First Sunday of Lent Year B - 21/2/2021 - Gospel: Mk 1: 12-15
Challenging Times
Desert is a place, where hidden dangers are numerous, and good fortune is a scarcity. In the desert, human life is being challenged to its core, and those who survive the physical desert would be considered resilient in his/her spiritual journey. When facing wilderness of life, we often look for a way out. We would do whatever it takes for our own survival. In doing so we would weigh all options and variations, including surrendering. Pain, hardship, and fear factors weaken our spirit, and worst of all we tend to rely not on God's power, but solely on our own strength. Whenever we let go of God's power; our own strength will fail us. Failure caused by short sightedness. A small immediate gain blinds us from seeing enormous future loss. Jesus took His wilderness head- on, and persevered in doing His Father's will.

Jesus spent forty days in the wilderness. The number 'forty' tells us that every wilderness has starting and ending times. Our for personal spiritual wilderness also has a starting and an ending times. We need to learn from Jesus. Spiritual wilderness is not a time for finding the way out, but it is the best time focusing on our vocation. Before Jesus' public ministry, God's Spirit led Him to enter the desert, to face His own physical, and spiritual strengths and weaknesses. Desert's hostile environments are unfriendly for life. The fluctuation of climate between day and night, and lack of food, and rare water supplies all contribute to health hazards. Physical tiredness makes it harder for staying awake in prayer. Being fully alert from dust to dawn is a 'must' for survival.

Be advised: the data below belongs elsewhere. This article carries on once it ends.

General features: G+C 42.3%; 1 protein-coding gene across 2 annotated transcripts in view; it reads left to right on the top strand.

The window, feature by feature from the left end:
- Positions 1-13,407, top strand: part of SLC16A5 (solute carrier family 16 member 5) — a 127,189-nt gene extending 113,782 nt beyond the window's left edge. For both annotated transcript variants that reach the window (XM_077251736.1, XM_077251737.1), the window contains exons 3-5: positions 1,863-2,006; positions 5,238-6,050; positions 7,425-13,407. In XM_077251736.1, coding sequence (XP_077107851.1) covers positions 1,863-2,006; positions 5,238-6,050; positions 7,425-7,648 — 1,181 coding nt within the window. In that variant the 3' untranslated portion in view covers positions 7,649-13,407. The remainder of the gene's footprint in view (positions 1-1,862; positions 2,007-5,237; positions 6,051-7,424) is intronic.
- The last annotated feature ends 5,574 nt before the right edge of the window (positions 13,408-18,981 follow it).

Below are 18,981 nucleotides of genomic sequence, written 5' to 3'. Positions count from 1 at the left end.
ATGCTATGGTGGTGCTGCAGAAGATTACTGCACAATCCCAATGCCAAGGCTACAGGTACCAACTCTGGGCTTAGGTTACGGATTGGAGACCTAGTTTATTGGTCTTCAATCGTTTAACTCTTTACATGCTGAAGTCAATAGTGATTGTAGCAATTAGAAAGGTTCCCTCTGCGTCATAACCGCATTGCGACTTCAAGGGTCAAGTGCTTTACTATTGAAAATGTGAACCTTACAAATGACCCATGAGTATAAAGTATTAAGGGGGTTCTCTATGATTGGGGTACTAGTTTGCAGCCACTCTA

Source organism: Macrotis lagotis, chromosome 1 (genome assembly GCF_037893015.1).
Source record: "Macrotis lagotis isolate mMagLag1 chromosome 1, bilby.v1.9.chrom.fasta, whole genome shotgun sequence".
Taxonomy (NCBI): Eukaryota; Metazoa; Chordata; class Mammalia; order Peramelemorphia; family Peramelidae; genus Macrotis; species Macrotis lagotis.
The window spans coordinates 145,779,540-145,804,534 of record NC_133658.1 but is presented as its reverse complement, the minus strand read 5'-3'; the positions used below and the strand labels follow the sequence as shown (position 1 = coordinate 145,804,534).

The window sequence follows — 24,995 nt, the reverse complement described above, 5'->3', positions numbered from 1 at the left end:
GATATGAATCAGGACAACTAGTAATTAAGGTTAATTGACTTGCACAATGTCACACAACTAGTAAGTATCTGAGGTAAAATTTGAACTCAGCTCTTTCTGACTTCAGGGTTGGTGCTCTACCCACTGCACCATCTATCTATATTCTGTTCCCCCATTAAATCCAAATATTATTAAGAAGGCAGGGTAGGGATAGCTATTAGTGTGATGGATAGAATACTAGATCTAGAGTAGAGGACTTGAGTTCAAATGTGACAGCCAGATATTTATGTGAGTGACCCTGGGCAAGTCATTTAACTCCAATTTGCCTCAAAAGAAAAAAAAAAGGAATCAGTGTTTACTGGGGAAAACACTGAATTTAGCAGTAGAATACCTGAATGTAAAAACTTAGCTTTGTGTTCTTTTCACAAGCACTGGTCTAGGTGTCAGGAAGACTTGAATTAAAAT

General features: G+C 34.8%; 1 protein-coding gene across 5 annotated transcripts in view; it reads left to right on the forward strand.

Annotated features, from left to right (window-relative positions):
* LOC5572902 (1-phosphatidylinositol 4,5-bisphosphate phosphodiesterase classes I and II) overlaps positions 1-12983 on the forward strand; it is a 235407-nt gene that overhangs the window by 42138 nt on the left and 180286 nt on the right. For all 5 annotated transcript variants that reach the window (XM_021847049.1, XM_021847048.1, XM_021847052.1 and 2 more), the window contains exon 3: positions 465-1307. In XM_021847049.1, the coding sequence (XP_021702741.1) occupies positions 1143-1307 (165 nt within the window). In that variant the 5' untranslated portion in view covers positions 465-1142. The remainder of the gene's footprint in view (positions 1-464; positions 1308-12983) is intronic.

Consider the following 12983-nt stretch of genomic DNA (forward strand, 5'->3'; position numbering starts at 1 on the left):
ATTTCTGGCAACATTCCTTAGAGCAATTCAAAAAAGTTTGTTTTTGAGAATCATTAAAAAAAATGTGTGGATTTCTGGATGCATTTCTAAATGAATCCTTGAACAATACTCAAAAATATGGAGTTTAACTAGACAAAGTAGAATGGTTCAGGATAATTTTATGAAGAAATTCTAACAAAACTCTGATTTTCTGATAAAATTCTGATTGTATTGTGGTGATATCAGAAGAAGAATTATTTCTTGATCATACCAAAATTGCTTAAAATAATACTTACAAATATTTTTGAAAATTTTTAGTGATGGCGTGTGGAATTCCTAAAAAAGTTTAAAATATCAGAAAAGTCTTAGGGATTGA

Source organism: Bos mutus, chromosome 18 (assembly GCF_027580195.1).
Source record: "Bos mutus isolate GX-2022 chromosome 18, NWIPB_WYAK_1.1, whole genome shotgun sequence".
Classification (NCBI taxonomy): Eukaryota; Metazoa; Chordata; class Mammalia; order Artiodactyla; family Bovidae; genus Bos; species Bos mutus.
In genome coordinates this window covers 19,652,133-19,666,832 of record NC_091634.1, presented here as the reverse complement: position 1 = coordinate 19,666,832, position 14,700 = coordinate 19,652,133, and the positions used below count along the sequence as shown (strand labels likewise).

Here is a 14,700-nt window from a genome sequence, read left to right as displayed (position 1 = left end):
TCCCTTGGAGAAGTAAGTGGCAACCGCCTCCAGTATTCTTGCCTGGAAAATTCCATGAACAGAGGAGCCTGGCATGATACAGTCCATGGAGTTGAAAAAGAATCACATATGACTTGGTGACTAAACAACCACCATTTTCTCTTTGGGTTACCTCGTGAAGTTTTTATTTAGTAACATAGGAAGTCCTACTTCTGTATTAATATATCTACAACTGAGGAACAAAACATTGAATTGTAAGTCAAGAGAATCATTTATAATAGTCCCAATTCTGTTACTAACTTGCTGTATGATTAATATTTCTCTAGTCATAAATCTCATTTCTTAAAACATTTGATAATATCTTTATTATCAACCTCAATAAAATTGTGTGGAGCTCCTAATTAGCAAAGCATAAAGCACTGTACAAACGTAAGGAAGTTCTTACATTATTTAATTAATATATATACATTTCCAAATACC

Jesus endured them all. His wilderness experience was vital for His spiritual battles in fighting the power of darkness. Jesus entered the wilderness for a single purpose, and that was contemplation of His own mission; fulfilling His Father's will, to save the human race from the power of darkness. Jesus' wilderness experience was real. His hunger, thirst, suffering, and temptations were all truly authentic. From His teaching, we know, Jesus spent much of His time in the wilderness to contemplate His Father's will. He worked out strategies to fight against temptations, to combat Satan and to proclaim God's kingdom. 

Jesus had announced in advance, that Satan could not win, but the fight was brutal and deadly. The announcement asserted God's kingdom would prevail, and Satan's kingdom would be destroyed, and those who had faith in Jesus would join Him in His kingdom. In following Jesus, we experience both winning and failing in our own temptations. The man, Jesus, never failed. He stood firm against any form of temptation, including the extreme ones,  suffering on the cross. Jesus stood firm till the end, till His last breath

'Father, into your hands I commit my Spirit' Lk.23,46.

For us, spiritual desert kills life; it destroys future. Jesus entered the desert to show us the way, to draw life, to multiply joy, and to brighten His disciples' future. Jesus' arrival, and preaching marked the beginning of God's kingdom.

'The time has come' he said 'and the kingdom of God is close at hand'. Mk.1,14.

God's kingdom is close for those who welcome Jesus into their hearts. Searching for God's kingdom independently of Jesus is regarded as a temptation. Searching for God's kingdom is part of Christians living. To win over any big or small temptation, we need to fight it with God's help, not to fight it alone.